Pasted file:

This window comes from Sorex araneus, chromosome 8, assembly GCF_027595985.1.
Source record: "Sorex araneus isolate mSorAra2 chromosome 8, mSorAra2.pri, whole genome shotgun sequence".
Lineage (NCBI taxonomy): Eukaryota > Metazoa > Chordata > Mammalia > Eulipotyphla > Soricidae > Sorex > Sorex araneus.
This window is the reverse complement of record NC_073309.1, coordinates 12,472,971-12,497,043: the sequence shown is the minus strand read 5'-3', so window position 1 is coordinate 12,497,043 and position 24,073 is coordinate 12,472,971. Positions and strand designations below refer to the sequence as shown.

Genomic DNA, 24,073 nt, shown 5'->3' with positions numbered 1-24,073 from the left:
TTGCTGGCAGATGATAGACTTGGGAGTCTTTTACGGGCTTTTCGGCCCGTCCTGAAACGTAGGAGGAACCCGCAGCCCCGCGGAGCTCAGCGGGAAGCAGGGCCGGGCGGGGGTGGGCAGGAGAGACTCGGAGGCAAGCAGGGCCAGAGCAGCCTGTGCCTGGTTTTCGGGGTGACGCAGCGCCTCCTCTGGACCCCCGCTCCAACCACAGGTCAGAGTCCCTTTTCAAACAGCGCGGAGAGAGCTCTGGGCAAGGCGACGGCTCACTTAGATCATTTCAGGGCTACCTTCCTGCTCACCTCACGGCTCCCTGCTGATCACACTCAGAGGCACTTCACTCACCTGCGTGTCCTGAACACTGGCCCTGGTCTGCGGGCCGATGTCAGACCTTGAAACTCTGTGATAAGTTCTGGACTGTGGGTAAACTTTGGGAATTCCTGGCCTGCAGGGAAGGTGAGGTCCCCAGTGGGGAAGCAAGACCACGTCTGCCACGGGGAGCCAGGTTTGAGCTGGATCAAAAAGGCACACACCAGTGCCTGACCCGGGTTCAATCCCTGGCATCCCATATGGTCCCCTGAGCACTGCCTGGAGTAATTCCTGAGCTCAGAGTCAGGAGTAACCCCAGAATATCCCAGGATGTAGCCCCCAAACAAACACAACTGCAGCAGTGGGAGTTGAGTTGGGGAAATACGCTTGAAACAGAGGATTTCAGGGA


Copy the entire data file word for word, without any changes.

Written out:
This window comes from Sorex araneus, chromosome 8, assembly GCF_027595985.1.
Source record: "Sorex araneus isolate mSorAra2 chromosome 8, mSorAra2.pri, whole genome shotgun sequence".
Lineage (NCBI taxonomy): Eukaryota > Metazoa > Chordata > Mammalia > Eulipotyphla > Soricidae > Sorex > Sorex araneus.
This window is the reverse complement of record NC_073309.1, coordinates 12,472,971-12,497,043: the sequence shown is the minus strand read 5'-3', so window position 1 is coordinate 12,497,043 and position 24,073 is coordinate 12,472,971. Positions and strand designations below refer to the sequence as shown.

Genomic DNA, 24,073 nt, shown 5'->3' with positions numbered 1-24,073 from the left:
TTGCTGGCAGATGATAGACTTGGGAGTCTTTTACGGGCTTTTCGGCCCGTCCTGAAACGTAGGAGGAACCCGCAGCCCCGCGGAGCTCAGCGGGAAGCAGGGCCGGGCGGGGGTGGGCAGGAGAGACTCGGAGGCAAGCAGGGCCAGAGCAGCCTGTGCCTGGTTTTCGGGGTGACGCAGCGCCTCCTCTGGACCCCCGCTCCAACCACAGGTCAGAGTCCCTTTTCAAACAGCGCGGAGAGAGCTCTGGGCAAGGCGACGGCTCACTTAGATCATTTCAGGGCTACCTTCCTGCTCACCTCACGGCTCCCTGCTGATCACACTCAGAGGCACTTCACTCACCTGCGTGTCCTGAACACTGGCCCTGGTCTGCGGGCCGATGTCAGACCTTGAAACTCTGTGATAAGTTCTGGACTGTGGGTAAACTTTGGGAATTCCTGGCCTGCAGGGAAGGTGAGGTCCCCAGTGGGGAAGCAAGACCACGTCTGCCACGGGGAGCCAGGTTTGAGCTGGATCAAAAAGGCACACACCAGTGCCTGACCCGGGTTCAATCCCTGGCATCCCATATGGTCCCCTGAGCACTGCCTGGAGTAATTCCTGAGCTCAGAGTCAGGAGTAACCCCAGAATATCCCAGGATGTAGCCCCCAAACAAACACAACTGCAGCAGTGGGAGTTGAGTTGGGGAAATACGCTTGAAACAGAGGATTTCAGGGA